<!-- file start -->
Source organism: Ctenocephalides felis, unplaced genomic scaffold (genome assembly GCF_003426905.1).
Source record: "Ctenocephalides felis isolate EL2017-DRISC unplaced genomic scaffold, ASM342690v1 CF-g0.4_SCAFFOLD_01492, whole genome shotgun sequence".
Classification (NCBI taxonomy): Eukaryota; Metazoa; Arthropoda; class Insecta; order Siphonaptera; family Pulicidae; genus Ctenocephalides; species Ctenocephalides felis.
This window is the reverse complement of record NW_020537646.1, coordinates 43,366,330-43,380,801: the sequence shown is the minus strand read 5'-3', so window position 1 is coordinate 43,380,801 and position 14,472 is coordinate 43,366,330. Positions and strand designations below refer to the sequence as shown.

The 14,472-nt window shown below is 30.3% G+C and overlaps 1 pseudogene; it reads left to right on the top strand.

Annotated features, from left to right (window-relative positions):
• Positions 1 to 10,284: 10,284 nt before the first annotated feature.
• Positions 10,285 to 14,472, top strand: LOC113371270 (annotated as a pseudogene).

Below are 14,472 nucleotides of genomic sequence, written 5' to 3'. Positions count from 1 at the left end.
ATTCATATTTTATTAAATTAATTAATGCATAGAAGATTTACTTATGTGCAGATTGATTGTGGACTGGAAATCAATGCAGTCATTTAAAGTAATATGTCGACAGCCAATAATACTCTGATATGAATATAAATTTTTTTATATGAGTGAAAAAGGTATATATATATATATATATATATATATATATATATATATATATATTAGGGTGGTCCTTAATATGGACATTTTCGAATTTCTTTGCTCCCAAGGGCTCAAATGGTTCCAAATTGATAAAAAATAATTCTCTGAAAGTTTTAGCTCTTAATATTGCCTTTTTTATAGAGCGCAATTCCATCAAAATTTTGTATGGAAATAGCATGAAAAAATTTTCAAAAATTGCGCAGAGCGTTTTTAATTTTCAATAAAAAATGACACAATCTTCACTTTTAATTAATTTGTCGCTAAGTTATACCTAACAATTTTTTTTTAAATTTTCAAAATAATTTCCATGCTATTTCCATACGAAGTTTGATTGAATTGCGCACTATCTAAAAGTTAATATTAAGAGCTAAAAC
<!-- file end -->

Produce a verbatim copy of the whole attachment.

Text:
Source organism: Ctenocephalides felis, unplaced genomic scaffold (genome assembly GCF_003426905.1).
Source record: "Ctenocephalides felis isolate EL2017-DRISC unplaced genomic scaffold, ASM342690v1 CF-g0.4_SCAFFOLD_01492, whole genome shotgun sequence".
Classification (NCBI taxonomy): Eukaryota; Metazoa; Arthropoda; class Insecta; order Siphonaptera; family Pulicidae; genus Ctenocephalides; species Ctenocephalides felis.
This window is the reverse complement of record NW_020537646.1, coordinates 43,366,330-43,380,801: the sequence shown is the minus strand read 5'-3', so window position 1 is coordinate 43,380,801 and position 14,472 is coordinate 43,366,330. Positions and strand designations below refer to the sequence as shown.

The 14,472-nt window shown below is 30.3% G+C and overlaps 1 pseudogene; it reads left to right on the top strand.

Annotated features, from left to right (window-relative positions):
• Positions 1 to 10,284: 10,284 nt before the first annotated feature.
• Positions 10,285 to 14,472, top strand: LOC113371270 (annotated as a pseudogene).

Below are 14,472 nucleotides of genomic sequence, written 5' to 3'. Positions count from 1 at the left end.
ATTCATATTTTATTAAATTAATTAATGCATAGAAGATTTACTTATGTGCAGATTGATTGTGGACTGGAAATCAATGCAGTCATTTAAAGTAATATGTCGACAGCCAATAATACTCTGATATGAATATAAATTTTTTTATATGAGTGAAAAAGGTATATATATATATATATATATATATATATATATATATATATATATTAGGGTGGTCCTTAATATGGACATTTTCGAATTTCTTTGCTCCCAAGGGCTCAAATGGTTCCAAATTGATAAAAAATAATTCTCTGAAAGTTTTAGCTCTTAATATTGCCTTTTTTATAGAGCGCAATTCCATCAAAATTTTGTATGGAAATAGCATGAAAAAATTTTCAAAAATTGCGCAGAGCGTTTTTAATTTTCAATAAAAAATGACACAATCTTCACTTTTAATTAATTTGTCGCTAAGTTATACCTAACAATTTTTTTTTAAATTTTCAAAATAATTTCCATGCTATTTCCATACGAAGTTTGATTGAATTGCGCACTATCTAAAAGTTAATATTAAGAGCTAAAAC